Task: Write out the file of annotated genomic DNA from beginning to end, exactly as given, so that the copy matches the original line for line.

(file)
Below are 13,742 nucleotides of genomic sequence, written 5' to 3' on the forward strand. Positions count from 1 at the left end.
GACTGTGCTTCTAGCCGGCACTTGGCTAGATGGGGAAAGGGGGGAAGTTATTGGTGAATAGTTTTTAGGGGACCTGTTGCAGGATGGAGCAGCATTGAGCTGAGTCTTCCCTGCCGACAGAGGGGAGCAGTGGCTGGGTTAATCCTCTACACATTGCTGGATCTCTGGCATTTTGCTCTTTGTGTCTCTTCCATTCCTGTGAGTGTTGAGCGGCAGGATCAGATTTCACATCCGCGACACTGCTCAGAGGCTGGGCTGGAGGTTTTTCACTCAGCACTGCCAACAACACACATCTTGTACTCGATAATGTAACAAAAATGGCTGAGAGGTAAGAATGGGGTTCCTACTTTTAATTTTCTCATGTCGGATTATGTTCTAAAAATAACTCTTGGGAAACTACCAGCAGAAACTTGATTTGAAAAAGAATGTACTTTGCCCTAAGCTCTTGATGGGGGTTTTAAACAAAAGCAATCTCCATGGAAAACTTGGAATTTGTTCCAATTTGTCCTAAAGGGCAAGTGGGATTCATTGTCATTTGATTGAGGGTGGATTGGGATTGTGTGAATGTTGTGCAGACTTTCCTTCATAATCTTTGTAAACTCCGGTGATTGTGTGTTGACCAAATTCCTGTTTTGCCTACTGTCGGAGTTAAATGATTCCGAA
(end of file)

Below are 13,742 nucleotides of genomic sequence, written 5' to 3' on the forward strand. Positions count from 1 at the left end.
GACTGTGCTTCTAGCCGGCACTTGGCTAGATGGGGAAAGGGGGGAAGTTATTGGTGAATAGTTTTTAGGGGACCTGTTGCAGGATGGAGCAGCATTGAGCTGAGTCTTCCCTGCCGACAGAGGGGAGCAGTGGCTGGGTTAATCCTCTACACATTGCTGGATCTCTGGCATTTTGCTCTTTGTGTCTCTTCCATTCCTGTGAGTGTTGAGCGGCAGGATCAGATTTCACATCCGCGACACTGCTCAGAGGCTGGGCTGGAGGTTTTTCACTCAGCACTGCCAACAACACACATCTTGTACTCGATAATGTAACAAAAATGGCTGAGAGGTAAGAATGGGGTTCCTACTTTTAATTTTCTCATGTCGGATTATGTTCTAAAAATAACTCTTGGGAAACTACCAGCAGAAACTTGATTTGAAAAAGAATGTACTTTGCCCTAAGCTCTTGATGGGGGTTTTAAACAAAAGCAATCTCCATGGAAAACTTGGAATTTGTTCCAATTTGTCCTAAAGGGCAAGTGGGATTCATTGTCATTTGATTGAGGGTGGATTGGGATTGTGTGAATGTTGTGCAGACTTTCCTTCATAATCTTTGTAAACTCCGGTGATTGTGTGTTGACCAAATTCCTGTTTTGCCTACTGTCGGAGTTAAATGATTCCGAA